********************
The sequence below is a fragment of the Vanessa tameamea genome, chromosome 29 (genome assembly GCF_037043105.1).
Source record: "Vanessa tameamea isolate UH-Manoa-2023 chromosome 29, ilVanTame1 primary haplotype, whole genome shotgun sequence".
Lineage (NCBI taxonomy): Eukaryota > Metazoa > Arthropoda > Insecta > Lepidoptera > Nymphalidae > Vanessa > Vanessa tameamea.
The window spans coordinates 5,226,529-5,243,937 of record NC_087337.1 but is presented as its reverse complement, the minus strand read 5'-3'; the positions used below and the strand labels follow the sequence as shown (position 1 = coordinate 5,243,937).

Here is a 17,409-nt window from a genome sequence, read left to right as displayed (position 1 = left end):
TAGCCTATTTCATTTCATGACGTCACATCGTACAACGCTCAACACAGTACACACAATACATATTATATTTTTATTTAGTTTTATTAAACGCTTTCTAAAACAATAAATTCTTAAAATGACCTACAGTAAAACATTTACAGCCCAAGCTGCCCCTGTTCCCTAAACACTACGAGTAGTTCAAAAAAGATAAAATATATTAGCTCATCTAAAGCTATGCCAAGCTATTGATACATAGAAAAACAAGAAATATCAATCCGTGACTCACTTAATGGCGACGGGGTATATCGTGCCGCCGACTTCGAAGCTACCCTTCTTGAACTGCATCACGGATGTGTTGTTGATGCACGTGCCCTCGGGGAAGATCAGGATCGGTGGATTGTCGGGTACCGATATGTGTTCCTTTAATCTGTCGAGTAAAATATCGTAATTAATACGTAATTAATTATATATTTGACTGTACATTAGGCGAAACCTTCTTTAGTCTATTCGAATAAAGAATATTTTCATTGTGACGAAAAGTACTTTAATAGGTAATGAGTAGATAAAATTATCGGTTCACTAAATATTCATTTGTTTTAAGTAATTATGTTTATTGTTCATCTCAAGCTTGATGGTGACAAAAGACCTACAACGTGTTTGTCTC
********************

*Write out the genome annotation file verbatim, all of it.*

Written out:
The sequence below is a fragment of the Vanessa tameamea genome, chromosome 29 (genome assembly GCF_037043105.1).
Source record: "Vanessa tameamea isolate UH-Manoa-2023 chromosome 29, ilVanTame1 primary haplotype, whole genome shotgun sequence".
Lineage (NCBI taxonomy): Eukaryota > Metazoa > Arthropoda > Insecta > Lepidoptera > Nymphalidae > Vanessa > Vanessa tameamea.
The window spans coordinates 5,226,529-5,243,937 of record NC_087337.1 but is presented as its reverse complement, the minus strand read 5'-3'; the positions used below and the strand labels follow the sequence as shown (position 1 = coordinate 5,243,937).

Here is a 17,409-nt window from a genome sequence, read left to right as displayed (position 1 = left end):
TAGCCTATTTCATTTCATGACGTCACATCGTACAACGCTCAACACAGTACACACAATACATATTATATTTTTATTTAGTTTTATTAAACGCTTTCTAAAACAATAAATTCTTAAAATGACCTACAGTAAAACATTTACAGCCCAAGCTGCCCCTGTTCCCTAAACACTACGAGTAGTTCAAAAAAGATAAAATATATTAGCTCATCTAAAGCTATGCCAAGCTATTGATACATAGAAAAACAAGAAATATCAATCCGTGACTCACTTAATGGCGACGGGGTATATCGTGCCGCCGACTTCGAAGCTACCCTTCTTGAACTGCATCACGGATGTGTTGTTGATGCACGTGCCCTCGGGGAAGATCAGGATCGGTGGATTGTCGGGTACCGATATGTGTTCCTTTAATCTGTCGAGTAAAATATCGTAATTAATACGTAATTAATTATATATTTGACTGTACATTAGGCGAAACCTTCTTTAGTCTATTCGAATAAAGAATATTTTCATTGTGACGAAAAGTACTTTAATAGGTAATGAGTAGATAAAATTATCGGTTCACTAAATATTCATTTGTTTTAAGTAATTATGTTTATTGTTCATCTCAAGCTTGATGGTGACAAAAGACCTACAACGTGTTTGTCTC